Wednesday, April 22, 2015

I am afraid that I have little to report or convey regarding this years whale season. I have only gotten out once but did get a good ID and had a very short swim with a mother and calf humpback. I can however say that the eastern pacific humpback population is looking real good. They appeared here in their southern breeding/calving ground in large numbers,  looking healthy and with lots of offspring. Hard to say if this is to be a continuing trend or a short reprieve as it appears there is talk of taking them off the endangered species list and therefore making them more accessible to the whale hunters – we shall see. There are of course still the questions of boat strikes, entanglement and affects of pollution, ie. The north pacific garbage gyra (see earlier posts).

At any rate here is my one and only contribution to this seasons whale monitoring. Most of you are aware of my recent medical problems and this is what has prevented me from submitting my usual yearly contribution of 40-80 ID’s. I hope that this will be remedied next season.

My one ID for the 2015 season
           Mom and calf that I swam with this season
                    My pangero and amigo Ishmael

Another piece of news that you may find interesting is that I have been informed by the principal at our local school that SEP (the secondary education authority here in southern baja) has gone ahead with plans for the marine laboratory project that I initiated last year and intends to definitely build it here in El Cardonal – starting in September(?). This is great news and if it comes to be I will be terribly pleased. It will mean that “our” whale families will be cared for and protected long after I am gone and that there will be a place for students to discover the grandeur and extent of this unique bioregion. There are endless marine studies that could come from this and so much to contribute to our knowledge and appreciation of the area.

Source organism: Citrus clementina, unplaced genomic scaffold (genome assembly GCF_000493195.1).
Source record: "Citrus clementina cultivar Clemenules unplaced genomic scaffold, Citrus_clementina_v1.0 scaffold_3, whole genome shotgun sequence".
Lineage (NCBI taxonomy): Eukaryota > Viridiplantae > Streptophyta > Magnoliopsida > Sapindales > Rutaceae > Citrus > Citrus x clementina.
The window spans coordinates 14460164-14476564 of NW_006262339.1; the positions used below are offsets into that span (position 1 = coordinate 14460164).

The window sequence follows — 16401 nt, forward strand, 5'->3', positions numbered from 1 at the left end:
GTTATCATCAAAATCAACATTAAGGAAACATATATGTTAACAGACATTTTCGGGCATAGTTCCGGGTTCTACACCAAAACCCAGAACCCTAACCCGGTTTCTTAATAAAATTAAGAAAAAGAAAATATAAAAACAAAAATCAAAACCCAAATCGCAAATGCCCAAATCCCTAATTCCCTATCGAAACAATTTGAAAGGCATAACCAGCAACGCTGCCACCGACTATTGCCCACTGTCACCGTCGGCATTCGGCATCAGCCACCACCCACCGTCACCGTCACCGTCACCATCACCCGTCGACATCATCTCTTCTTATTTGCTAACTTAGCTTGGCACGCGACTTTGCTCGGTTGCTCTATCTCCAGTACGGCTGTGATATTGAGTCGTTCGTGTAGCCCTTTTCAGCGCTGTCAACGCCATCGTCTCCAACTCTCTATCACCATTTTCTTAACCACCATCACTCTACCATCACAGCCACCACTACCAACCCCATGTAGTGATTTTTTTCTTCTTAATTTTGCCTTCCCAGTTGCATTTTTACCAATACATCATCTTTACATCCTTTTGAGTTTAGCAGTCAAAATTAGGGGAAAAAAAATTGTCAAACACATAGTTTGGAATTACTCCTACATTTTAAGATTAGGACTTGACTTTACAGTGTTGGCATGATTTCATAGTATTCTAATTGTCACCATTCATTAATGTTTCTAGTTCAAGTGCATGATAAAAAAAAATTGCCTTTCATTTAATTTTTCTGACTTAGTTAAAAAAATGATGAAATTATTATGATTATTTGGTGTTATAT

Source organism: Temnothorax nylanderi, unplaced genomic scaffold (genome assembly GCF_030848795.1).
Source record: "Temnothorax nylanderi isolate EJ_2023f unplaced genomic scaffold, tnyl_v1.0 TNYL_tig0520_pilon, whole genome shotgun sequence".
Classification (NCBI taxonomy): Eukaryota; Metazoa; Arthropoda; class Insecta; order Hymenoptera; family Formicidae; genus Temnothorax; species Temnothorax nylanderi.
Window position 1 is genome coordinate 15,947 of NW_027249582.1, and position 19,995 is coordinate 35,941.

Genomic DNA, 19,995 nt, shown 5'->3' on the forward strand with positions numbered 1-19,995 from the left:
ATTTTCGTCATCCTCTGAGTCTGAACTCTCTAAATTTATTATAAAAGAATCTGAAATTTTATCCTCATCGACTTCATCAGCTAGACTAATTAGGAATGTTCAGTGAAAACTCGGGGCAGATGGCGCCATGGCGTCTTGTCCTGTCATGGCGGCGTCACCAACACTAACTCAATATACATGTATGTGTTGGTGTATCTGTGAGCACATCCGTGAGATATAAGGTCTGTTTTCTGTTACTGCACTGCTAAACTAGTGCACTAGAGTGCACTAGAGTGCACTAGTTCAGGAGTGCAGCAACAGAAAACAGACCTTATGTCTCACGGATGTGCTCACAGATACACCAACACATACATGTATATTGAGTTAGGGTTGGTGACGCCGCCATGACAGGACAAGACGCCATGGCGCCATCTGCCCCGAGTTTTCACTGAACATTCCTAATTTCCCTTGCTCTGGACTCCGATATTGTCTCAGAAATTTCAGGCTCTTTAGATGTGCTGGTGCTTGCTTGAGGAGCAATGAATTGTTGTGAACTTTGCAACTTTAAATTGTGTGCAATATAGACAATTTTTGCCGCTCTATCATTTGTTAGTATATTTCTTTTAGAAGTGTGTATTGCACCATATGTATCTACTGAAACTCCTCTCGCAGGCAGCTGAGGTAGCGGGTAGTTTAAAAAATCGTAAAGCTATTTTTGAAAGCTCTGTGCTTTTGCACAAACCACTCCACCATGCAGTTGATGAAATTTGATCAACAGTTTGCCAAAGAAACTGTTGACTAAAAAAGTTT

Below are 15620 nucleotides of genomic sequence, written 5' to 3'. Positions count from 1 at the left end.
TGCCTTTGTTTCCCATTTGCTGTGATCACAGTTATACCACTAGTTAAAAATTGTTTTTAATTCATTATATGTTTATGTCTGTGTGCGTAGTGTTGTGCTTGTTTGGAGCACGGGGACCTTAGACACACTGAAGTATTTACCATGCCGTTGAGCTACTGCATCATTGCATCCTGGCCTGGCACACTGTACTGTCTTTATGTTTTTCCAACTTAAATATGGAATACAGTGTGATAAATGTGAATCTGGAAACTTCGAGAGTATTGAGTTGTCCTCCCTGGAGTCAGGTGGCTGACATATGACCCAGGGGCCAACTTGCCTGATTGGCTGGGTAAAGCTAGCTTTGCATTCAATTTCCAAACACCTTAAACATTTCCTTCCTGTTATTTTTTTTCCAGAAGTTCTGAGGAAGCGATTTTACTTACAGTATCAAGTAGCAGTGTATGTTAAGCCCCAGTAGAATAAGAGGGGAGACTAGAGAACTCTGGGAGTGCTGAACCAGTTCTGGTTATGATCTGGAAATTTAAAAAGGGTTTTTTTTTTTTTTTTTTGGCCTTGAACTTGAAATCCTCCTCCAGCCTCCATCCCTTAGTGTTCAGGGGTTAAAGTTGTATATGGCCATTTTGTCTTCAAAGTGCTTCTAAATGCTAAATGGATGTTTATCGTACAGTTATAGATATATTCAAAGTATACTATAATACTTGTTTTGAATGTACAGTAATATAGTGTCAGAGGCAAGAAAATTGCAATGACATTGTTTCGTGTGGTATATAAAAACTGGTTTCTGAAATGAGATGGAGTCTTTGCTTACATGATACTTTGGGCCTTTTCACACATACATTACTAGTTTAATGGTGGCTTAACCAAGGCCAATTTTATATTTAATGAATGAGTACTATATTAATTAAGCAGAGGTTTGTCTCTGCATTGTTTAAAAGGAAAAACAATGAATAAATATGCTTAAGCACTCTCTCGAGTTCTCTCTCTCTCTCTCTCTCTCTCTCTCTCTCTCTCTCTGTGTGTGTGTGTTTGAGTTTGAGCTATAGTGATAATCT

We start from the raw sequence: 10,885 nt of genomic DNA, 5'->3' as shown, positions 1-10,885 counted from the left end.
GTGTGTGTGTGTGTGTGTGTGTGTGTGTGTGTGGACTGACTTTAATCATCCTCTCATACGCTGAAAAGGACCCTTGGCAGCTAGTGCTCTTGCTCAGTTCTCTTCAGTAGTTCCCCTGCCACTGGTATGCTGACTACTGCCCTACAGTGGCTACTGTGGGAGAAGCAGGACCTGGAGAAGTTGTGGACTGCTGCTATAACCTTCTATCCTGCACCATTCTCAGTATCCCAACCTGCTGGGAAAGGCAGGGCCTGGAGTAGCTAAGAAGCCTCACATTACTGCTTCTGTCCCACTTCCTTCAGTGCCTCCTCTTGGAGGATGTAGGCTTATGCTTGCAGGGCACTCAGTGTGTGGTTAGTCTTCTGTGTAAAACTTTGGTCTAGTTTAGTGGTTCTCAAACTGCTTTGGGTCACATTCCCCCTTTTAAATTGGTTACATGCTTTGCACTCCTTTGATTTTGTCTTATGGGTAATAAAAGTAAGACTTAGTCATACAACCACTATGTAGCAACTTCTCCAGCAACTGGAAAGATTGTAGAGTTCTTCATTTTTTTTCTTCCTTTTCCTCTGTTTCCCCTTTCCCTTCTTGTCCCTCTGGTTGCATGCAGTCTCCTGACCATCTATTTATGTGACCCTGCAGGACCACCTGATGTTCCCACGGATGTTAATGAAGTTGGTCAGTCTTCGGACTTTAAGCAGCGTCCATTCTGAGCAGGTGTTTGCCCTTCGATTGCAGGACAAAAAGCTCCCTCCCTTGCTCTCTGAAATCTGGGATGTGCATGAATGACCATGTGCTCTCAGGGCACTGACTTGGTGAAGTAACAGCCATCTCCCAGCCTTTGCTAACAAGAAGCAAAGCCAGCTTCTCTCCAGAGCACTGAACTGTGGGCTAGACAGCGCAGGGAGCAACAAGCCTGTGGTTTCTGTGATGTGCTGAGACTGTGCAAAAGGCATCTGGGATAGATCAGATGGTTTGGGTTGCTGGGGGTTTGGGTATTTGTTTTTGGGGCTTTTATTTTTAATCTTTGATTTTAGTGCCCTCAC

It won’t just be whales that benefit. The appreciation for all of the natural world in this area will be encouraged by the programs that could be developed here. Even my friends the “Reptile People” will benefit, for they too are an integral part of this bioregion. Here are a couple of Zebra Tailed lizards that just mated in front of my palapa the other day – what a dance they put on. In the 10 years I have lived here it is the first time I have seen this.  

                    Zebra Tailed Lizard

Here’s a little something that many of you, certainly me included, may find interesting. You suppose something like this could happen in your communit

OK – a little astronomy just to be sure we don’t limit our imagination and interests to planet earth alone – though a delightful planet it may be.